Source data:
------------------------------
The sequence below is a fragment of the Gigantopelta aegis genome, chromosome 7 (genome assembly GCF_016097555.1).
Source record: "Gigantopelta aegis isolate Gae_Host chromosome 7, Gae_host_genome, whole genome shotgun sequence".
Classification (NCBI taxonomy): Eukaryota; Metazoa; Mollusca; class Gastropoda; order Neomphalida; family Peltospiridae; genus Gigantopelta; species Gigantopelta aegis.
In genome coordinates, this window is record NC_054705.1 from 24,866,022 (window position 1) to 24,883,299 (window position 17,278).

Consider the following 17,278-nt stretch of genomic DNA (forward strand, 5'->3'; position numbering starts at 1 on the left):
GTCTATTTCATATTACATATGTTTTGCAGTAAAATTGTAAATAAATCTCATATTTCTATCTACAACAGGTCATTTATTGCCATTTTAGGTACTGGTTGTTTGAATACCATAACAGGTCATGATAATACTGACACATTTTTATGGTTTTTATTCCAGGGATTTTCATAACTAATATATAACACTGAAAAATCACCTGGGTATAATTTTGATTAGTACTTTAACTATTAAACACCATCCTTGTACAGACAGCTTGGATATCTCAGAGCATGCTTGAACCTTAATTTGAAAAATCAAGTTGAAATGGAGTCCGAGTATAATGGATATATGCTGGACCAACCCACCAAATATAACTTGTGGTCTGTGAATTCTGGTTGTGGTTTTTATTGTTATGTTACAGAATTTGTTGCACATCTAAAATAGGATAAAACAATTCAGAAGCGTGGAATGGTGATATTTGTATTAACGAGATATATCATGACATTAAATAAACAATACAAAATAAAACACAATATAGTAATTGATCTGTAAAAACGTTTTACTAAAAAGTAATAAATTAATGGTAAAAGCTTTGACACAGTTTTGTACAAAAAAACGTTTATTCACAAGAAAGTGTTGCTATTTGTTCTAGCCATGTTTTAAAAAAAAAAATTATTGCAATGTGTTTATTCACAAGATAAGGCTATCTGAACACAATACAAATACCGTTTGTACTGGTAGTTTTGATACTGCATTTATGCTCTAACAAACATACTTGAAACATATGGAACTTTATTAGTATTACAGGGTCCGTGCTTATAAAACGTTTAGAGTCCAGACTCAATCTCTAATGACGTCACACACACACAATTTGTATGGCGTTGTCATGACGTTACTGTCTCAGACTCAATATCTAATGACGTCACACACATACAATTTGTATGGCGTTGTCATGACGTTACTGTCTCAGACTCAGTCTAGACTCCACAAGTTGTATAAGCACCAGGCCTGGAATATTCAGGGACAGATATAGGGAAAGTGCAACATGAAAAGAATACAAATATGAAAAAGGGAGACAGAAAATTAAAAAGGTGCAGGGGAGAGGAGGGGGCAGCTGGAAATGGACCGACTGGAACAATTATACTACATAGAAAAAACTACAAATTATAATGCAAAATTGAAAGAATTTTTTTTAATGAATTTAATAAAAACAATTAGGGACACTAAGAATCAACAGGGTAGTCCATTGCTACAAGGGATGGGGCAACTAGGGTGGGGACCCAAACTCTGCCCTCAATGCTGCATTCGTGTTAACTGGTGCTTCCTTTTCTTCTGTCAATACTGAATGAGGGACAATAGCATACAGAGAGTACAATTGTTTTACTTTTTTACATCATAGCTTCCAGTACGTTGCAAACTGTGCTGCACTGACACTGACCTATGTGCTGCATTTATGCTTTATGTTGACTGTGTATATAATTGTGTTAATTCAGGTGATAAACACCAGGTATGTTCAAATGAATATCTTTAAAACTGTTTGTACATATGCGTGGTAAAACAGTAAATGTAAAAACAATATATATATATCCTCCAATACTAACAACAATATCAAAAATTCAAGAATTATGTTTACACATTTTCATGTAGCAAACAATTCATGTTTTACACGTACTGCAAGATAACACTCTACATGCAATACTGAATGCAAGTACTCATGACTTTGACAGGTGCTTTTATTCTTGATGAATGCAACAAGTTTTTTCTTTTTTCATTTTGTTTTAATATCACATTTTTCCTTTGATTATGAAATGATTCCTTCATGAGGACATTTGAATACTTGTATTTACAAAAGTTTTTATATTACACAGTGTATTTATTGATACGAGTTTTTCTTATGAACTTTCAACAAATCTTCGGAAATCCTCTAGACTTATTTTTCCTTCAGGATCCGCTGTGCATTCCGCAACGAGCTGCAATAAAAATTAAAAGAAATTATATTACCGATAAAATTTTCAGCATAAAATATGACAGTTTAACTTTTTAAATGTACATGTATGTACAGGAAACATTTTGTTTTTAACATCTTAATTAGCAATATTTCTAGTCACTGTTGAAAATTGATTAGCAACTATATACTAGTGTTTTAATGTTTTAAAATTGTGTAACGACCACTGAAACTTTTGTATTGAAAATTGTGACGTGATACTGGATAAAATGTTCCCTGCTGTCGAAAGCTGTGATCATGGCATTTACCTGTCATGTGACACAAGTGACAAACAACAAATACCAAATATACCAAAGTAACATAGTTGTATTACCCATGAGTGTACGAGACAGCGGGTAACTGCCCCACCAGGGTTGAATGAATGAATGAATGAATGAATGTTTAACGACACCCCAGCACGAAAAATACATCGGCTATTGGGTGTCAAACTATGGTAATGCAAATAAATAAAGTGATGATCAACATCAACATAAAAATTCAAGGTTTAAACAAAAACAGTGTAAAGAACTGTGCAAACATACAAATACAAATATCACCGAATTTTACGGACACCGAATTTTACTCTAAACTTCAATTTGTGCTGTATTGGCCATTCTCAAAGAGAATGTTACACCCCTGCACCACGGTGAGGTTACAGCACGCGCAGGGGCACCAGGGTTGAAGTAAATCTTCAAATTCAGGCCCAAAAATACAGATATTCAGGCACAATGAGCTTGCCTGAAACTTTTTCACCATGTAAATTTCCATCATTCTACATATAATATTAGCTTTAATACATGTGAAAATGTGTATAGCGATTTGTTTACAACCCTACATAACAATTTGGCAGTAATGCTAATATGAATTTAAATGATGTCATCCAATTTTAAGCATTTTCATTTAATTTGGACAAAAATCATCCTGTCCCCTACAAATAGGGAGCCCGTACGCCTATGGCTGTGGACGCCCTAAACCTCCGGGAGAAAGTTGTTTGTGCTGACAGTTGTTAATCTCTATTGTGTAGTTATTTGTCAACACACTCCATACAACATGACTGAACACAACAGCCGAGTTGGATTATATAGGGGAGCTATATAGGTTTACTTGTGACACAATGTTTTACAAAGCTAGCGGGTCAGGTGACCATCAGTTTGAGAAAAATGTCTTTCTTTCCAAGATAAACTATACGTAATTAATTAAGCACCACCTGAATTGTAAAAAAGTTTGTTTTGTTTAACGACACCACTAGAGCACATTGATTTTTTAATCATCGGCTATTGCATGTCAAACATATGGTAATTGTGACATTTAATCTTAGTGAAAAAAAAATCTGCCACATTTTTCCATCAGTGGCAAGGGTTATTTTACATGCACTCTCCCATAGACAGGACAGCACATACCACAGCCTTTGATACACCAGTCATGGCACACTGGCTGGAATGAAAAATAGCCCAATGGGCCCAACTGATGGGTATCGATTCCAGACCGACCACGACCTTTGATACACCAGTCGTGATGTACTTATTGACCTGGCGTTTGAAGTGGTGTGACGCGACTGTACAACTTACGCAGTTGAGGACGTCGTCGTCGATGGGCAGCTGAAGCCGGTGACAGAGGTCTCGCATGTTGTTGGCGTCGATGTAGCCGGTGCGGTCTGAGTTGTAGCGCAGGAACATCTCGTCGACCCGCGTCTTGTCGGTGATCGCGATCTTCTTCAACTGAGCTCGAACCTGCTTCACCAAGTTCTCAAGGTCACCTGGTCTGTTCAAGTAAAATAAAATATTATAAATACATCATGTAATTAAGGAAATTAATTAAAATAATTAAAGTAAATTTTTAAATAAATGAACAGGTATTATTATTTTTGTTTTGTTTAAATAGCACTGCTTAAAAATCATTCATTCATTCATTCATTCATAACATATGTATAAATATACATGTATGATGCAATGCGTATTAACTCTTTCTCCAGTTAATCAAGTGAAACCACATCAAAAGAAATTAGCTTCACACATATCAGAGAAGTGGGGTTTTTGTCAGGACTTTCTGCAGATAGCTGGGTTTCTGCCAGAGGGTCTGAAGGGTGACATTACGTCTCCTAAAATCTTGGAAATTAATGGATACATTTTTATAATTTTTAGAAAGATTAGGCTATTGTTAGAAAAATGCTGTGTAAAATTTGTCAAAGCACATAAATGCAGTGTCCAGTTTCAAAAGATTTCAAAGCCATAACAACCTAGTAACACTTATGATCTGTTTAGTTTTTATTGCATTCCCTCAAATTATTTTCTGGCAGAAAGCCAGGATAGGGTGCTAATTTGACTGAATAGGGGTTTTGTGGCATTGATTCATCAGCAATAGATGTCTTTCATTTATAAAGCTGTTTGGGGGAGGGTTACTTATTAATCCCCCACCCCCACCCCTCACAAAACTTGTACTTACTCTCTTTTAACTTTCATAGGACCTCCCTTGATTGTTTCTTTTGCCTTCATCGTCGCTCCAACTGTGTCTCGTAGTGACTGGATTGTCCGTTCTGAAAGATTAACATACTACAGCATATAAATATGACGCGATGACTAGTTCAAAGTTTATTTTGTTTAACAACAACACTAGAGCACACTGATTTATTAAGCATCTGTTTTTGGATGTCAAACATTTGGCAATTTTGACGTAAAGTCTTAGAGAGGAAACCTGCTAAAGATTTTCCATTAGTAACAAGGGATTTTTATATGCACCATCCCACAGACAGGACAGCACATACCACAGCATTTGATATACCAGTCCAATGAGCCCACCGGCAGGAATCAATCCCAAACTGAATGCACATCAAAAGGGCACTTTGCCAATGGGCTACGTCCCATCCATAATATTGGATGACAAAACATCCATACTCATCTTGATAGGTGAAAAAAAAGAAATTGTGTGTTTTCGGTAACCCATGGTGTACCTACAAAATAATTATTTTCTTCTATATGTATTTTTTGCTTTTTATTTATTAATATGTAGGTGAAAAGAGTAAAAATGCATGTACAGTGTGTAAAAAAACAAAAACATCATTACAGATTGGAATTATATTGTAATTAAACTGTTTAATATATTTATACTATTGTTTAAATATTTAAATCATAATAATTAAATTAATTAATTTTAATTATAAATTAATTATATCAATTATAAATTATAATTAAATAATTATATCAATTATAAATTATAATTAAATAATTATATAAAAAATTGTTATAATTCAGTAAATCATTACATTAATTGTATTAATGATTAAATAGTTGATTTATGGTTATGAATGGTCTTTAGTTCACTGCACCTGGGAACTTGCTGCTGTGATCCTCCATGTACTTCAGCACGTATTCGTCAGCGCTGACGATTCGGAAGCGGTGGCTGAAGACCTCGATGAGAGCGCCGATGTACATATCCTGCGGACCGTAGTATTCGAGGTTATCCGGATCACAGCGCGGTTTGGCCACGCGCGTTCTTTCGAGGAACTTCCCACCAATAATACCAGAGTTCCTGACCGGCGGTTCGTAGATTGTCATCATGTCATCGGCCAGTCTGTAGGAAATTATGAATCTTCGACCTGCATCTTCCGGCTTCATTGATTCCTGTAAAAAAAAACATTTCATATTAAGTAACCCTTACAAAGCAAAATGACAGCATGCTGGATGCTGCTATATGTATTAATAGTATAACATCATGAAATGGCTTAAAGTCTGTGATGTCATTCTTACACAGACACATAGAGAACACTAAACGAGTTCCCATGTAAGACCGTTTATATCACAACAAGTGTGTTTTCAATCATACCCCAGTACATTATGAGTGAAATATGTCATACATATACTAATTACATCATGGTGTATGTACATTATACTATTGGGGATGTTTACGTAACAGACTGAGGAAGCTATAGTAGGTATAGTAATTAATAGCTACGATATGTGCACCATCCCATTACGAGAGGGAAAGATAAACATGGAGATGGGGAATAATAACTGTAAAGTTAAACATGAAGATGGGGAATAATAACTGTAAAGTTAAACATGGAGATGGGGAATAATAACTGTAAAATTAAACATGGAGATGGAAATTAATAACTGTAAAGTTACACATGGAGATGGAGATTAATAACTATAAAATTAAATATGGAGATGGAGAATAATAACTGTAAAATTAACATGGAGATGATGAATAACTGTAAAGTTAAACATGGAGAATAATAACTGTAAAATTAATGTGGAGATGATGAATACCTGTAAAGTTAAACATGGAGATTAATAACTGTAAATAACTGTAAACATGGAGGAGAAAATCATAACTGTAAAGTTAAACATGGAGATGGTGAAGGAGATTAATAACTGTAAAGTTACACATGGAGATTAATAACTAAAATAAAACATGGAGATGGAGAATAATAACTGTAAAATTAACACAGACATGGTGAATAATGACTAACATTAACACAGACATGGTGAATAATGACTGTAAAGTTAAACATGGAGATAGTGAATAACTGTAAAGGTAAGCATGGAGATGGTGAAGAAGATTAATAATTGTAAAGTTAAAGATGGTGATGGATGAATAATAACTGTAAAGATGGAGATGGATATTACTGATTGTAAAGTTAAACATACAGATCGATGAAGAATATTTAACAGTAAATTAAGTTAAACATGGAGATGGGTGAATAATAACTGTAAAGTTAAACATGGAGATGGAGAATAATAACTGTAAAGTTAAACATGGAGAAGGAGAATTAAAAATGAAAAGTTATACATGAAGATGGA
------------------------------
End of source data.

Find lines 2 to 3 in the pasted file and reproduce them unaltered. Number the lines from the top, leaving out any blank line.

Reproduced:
Source record: "Gigantopelta aegis isolate Gae_Host chromosome 7, Gae_host_genome, whole genome shotgun sequence".
Classification (NCBI taxonomy): Eukaryota; Metazoa; Mollusca; class Gastropoda; order Neomphalida; family Peltospiridae; genus Gigantopelta; species Gigantopelta aegis.